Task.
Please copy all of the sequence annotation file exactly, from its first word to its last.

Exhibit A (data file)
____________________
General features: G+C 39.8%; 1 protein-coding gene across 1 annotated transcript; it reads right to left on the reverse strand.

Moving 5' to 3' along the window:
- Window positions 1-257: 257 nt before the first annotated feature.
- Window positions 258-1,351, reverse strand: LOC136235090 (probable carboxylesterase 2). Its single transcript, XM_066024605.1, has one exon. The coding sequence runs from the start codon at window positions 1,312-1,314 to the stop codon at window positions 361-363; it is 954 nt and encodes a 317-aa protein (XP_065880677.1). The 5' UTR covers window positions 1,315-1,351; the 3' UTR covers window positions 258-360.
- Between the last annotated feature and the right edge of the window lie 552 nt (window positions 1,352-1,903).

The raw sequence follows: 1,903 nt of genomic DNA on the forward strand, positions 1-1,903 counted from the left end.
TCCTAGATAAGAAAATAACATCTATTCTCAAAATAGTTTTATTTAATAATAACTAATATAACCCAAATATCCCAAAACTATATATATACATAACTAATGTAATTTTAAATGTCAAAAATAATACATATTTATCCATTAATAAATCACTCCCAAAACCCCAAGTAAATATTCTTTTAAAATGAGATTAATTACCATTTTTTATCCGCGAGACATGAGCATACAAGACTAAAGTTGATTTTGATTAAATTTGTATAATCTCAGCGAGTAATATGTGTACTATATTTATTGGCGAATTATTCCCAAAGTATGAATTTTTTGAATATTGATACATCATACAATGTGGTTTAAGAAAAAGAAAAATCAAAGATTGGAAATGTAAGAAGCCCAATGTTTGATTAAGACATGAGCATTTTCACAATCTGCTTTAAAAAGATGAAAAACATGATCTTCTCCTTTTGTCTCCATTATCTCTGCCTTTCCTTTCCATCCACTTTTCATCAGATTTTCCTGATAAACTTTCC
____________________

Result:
General features: G+C 39.8%; 1 protein-coding gene across 1 annotated transcript; it reads right to left on the reverse strand.

Moving 5' to 3' along the window:
- Window positions 1-257: 257 nt before the first annotated feature.
- Window positions 258-1,351, reverse strand: LOC136235090 (probable carboxylesterase 2). Its single transcript, XM_066024605.1, has one exon. The coding sequence runs from the start codon at window positions 1,312-1,314 to the stop codon at window positions 361-363; it is 954 nt and encodes a 317-aa protein (XP_065880677.1). The 5' UTR covers window positions 1,315-1,351; the 3' UTR covers window positions 258-360.
- Between the last annotated feature and the right edge of the window lie 552 nt (window positions 1,352-1,903).

The raw sequence follows: 1,903 nt of genomic DNA on the forward strand, positions 1-1,903 counted from the left end.
TCCTAGATAAGAAAATAACATCTATTCTCAAAATAGTTTTATTTAATAATAACTAATATAACCCAAATATCCCAAAACTATATATATACATAACTAATGTAATTTTAAATGTCAAAAATAATACATATTTATCCATTAATAAATCACTCCCAAAACCCCAAGTAAATATTCTTTTAAAATGAGATTAATTACCATTTTTTATCCGCGAGACATGAGCATACAAGACTAAAGTTGATTTTGATTAAATTTGTATAATCTCAGCGAGTAATATGTGTACTATATTTATTGGCGAATTATTCCCAAAGTATGAATTTTTTGAATATTGATACATCATACAATGTGGTTTAAGAAAAAGAAAAATCAAAGATTGGAAATGTAAGAAGCCCAATGTTTGATTAAGACATGAGCATTTTCACAATCTGCTTTAAAAAGATGAAAAACATGATCTTCTCCTTTTGTCTCCATTATCTCTGCCTTTCCTTTCCATCCACTTTTCATCAGATTTTCCTGATAAACTTTCC